Second, submariners know the first casualty of submarine duty is personal privacy. A typical submarine crew of 141 shares the living space equivalent to that of a medium-sized home with few bathrooms and showers.
Living and sleeping quarters are called “berthing areas” that provide no more than 15 square feet per man. The “racks” are stacked three or four high and sailors change clothes next to their rack and “hotbunking” (three sailors sharing two racks) is common because one-third of the crew are asleep at a time.
Only the captain and the executive officer have private space, called staterooms, in which to work and sleep. The junior officers share two or four man spaces which could be given to women forcing the male officers to hotbunk like the enlisted sailors. But any special accommodation for female sailors would create animosity among the men who are typically in 30 man bunkrooms while their female peers get “luxury” quarters.
Richard Douglas, a former machinist mate on an attack submarine, said the most sensible solution is “…to put men and women together in berthing, messing and bathing facilities, with the hope that maturity and professionalism will keep natural attraction and hormones in check.” But a retired Navy commander with submarine service said unisex living would be “disastrous” for the crew and especially the skipper.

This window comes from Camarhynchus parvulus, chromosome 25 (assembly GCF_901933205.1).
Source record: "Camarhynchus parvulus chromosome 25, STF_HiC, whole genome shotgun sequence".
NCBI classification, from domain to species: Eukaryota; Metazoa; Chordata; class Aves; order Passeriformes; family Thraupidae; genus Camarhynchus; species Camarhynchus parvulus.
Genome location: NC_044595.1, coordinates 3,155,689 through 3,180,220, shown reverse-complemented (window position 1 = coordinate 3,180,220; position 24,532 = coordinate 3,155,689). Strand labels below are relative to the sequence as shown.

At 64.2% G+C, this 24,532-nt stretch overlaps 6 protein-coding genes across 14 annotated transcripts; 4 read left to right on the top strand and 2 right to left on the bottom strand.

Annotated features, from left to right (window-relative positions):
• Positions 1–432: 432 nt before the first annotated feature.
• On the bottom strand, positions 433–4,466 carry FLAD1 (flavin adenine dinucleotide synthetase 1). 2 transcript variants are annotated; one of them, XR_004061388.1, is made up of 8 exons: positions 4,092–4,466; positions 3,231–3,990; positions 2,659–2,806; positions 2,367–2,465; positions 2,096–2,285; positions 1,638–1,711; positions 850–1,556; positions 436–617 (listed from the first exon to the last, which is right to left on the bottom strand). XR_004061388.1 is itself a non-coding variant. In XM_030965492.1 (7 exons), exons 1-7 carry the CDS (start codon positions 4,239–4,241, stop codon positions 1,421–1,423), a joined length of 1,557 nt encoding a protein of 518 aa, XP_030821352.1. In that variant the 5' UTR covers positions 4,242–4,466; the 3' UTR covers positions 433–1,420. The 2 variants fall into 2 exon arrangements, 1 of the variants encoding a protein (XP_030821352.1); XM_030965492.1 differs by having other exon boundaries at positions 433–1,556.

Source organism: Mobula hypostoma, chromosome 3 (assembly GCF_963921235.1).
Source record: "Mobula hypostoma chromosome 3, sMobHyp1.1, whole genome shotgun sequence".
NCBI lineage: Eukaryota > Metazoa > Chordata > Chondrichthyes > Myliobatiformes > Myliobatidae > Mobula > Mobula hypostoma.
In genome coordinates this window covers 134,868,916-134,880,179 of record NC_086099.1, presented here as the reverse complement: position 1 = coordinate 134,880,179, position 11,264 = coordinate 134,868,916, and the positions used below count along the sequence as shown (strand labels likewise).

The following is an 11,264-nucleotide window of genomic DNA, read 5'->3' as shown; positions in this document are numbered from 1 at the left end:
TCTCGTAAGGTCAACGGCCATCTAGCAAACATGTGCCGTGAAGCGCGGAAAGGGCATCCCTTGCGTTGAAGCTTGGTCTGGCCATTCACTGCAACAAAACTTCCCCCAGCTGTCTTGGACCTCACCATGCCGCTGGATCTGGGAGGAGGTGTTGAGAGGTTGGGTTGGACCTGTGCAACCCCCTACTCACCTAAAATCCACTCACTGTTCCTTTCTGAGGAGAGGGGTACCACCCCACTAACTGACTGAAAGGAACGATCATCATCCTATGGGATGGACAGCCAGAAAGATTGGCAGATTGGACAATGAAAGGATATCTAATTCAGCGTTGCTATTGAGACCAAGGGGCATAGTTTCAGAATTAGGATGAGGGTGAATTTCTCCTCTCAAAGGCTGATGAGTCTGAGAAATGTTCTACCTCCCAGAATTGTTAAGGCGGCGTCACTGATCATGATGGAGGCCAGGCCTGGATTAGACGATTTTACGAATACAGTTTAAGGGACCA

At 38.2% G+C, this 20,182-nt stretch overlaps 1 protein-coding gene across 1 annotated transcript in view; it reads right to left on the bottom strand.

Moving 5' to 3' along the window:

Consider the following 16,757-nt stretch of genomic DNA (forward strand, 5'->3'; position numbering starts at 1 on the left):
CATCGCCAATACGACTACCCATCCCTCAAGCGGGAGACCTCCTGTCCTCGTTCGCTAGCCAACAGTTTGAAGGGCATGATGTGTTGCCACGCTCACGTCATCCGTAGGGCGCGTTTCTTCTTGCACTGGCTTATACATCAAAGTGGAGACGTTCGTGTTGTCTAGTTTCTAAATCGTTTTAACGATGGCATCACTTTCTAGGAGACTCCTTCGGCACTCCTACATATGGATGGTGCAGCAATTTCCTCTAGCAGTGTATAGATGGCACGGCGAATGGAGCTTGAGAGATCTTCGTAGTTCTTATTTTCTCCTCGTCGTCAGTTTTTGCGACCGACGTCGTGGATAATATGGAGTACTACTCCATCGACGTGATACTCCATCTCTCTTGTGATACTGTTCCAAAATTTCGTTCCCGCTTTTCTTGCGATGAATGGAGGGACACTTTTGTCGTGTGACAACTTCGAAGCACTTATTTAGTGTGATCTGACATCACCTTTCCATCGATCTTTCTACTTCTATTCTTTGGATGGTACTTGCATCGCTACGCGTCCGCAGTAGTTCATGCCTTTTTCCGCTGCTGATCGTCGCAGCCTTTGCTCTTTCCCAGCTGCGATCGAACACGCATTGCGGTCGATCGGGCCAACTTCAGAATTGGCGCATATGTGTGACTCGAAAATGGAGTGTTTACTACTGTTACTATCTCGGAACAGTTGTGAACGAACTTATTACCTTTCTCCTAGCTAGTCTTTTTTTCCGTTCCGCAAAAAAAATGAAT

Third, the “disaster” erupts when mixing the sexes in a closed submarine environment for long periods. An officer who served on a fast attack submarine said women on board “would create a sexual harassment attorney’s career.” He points out the “passageways are too thin for two male members to keep from brushing each other’s body.”
For this social engineering project to work the submarine skipper will have to maintain rigid discipline but as one officer said, “sex will happen.” Patty Marr, a former Navy officer and graduate of the Naval Academy, wrote “Shipboard romances happen, affect good order and discipline, ruin marriages under stress from military separations and are punished in the Navy.”
Ultimately, sexual tensions will undermine crew cohesion – the trust and confidence in one another – and morale will suffer. Ms. Marr argues the “Military’s mission is to effectively fight wars, not be an equal opportunity employer pandering to every special interest group.” She asks tongue-in-cheek, “Should we [also] make submarines handicapped accessible?”
Fourth, the average woman lacks the required strength for submarine duty. Mr. Douglas wrote “…gender integration will increase the already-heavy physical burden for the shrinking number of junior enlisted men.”